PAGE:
Showing posts from January, 2008


Today I visited Kaikodo, or "The Hall of Embracing Antiquity," which deals in Chinese and Japanese paintings, bronzes and ceramics. Its current exhibition is "Let it Snow." Among the ten paintings I saw, I really liked Li Ta's "Country Villa in Snow," painted with his fingernails.

Li Ta (early 18th century)
Country Villa in Snow
Hanging scroll, ink and color on paper
65 3/8 x 36 1/4 in. (166 x 92 cm.)

The vertical cliff edge divides the painting into two, a partition ended by the horizontal roofs of the villa, as if human habitation, small and precarious though it may be in comparison to mountains, can still have the effect of softening the inhospitality of nature. Like other traditional Chinese paintings, the snow in this painting is the color of the unpainted canvas: significant white space. The fingernail scratched ink onto the cliff edge, rendering the cliff sharp in a way perhaps unachievable by brush.

Plato's "The Apology"

Read "The Apology" for a reading group last week. Unlike the Platonic dialogues, "The Apology" consists of speeches given by Socrates at his trial, though there is a short dialogue, more like a cross-examination, between Socrates and his accuser Meletus. There are three main speeches. The first is Socrate's self defence. The second, given after he was found guilty, proposes a counter-penalty to the death sentence (Socrates proposes outrageously that he be fed by the City in the Prytaneum, as is fitting for a poor man who has served his City well). The third speech was made after his death sentence by drinking hemlock had been confirmed.

I enjoyed reading the well-known phrases in their original context, here translated by R. E. Allen in his The Dialogues of Plato. Vol. 1:

About prejudices inculcated in us since childhood--"Again, there have been many such accusers, and they have now been at work for a long time; they spoke to you at a time when you were espe…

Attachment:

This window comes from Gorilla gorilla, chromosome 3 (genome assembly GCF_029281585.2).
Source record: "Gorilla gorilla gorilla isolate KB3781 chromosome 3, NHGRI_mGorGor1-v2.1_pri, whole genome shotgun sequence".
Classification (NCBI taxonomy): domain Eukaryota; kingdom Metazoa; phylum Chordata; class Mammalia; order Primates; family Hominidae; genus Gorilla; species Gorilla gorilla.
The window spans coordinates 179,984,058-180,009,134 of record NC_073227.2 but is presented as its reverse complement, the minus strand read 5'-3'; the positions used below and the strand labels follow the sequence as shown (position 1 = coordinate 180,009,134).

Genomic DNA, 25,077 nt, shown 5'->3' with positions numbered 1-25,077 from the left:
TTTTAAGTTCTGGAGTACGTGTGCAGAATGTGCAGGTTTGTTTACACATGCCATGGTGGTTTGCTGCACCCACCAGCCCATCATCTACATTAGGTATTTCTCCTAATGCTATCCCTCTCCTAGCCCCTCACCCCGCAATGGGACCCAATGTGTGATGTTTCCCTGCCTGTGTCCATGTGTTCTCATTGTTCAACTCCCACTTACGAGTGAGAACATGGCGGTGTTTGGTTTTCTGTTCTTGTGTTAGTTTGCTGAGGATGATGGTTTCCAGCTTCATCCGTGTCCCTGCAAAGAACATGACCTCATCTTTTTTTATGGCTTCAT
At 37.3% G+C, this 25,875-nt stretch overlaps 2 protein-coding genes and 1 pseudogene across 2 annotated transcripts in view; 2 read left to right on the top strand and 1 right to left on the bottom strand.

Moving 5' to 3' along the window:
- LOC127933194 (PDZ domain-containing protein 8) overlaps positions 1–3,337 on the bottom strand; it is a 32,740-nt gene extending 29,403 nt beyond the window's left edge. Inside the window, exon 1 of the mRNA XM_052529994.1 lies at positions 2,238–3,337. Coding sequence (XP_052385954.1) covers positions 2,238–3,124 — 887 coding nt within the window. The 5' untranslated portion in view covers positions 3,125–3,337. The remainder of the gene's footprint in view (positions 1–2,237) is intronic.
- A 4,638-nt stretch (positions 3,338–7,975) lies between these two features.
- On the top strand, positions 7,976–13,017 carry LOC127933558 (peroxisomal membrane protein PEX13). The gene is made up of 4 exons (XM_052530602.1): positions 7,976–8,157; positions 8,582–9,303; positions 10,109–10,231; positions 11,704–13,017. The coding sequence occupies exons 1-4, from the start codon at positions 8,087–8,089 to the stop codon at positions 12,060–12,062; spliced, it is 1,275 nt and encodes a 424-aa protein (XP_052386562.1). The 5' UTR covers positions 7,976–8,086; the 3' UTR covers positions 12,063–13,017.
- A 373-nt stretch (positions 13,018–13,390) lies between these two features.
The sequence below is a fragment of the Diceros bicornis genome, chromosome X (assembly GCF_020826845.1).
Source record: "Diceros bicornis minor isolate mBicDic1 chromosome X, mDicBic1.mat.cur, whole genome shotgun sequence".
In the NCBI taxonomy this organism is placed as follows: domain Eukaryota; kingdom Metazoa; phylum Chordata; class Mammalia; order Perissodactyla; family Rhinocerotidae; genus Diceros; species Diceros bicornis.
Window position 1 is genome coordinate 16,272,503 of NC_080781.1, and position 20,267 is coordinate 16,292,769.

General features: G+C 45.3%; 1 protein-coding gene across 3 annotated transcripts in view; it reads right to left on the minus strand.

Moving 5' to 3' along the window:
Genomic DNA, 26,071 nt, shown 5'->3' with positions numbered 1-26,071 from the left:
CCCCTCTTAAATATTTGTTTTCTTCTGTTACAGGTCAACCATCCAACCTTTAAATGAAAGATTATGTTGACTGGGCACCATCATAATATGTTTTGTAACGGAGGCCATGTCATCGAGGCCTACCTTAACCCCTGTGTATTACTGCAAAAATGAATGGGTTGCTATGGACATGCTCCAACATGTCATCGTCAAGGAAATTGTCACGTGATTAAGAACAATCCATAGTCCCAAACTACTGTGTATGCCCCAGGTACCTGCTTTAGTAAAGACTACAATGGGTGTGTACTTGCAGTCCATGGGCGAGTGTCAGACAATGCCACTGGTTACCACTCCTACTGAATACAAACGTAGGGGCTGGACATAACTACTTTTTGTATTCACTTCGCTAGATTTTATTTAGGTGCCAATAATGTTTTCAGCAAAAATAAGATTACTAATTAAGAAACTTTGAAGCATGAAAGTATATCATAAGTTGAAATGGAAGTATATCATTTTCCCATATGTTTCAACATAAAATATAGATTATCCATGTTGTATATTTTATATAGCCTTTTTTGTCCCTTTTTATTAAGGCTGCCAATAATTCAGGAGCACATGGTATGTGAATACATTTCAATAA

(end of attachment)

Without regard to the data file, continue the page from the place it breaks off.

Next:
Helen Vendler's "Poets Thinking"

A friend gave me the Vendler book on Shakespeare's sonnets a while back, and I spent an absorbing weekend reading her analysis, and seeing the sonnets in a new light. She is particularly good, I think, at tracing the workings of the poetic imagination as it proposes, considers, disposes, and re-proposes. In her readings, the third quatrain becomes the site of acutest insight.

Now I am reading her on Pope, Whitman, Dickinson and Yeats in her book "Poets Thinking." Her interest, in this book, in particular, and in her literary work, in general, lies more in "developmental questions pertaining to an author's poetic oeuvre as a whole, and in single poems as examples of aesthetically directed fluidity, than . . . an all-purpose theory of lyric or a single aspect (rhetorical, imagistic) of technique. When, as a young student, I read literary critics, I longed for them to dwell on, and above all to explain, the aesthetic intent governing the unfolding of an individual p…

Bacchus' I LOVE NEW YORK Wine Tasting

The event was much cheaper than usual, and the place was crowded, mostly with women, who came in pairs and triplets. Most people dressed comfortably, and so the atmosphere was more casual than ever.

The wines for tasting are from either Finger Lakes or North Fork, Long Island. The vineyards on Long Island have the benefit of ocean breezes, the advantage apparently enjoyed by many famous European vineyards. Of the pinot gris, chardonnay and riesling on offer, I like Hunt Country Semi-dry Riesling best. It is sweet and big. The owner of Hunt Country is a six generation wine-maker. The reds include merlot, pinot noir, and cabernet franc, grapes that can do with a shorter period on the stalk.

We tried an unusual grape, Dr. Konstantine Frank's Rkatsiteli, which we really liked. The description from the winery's website: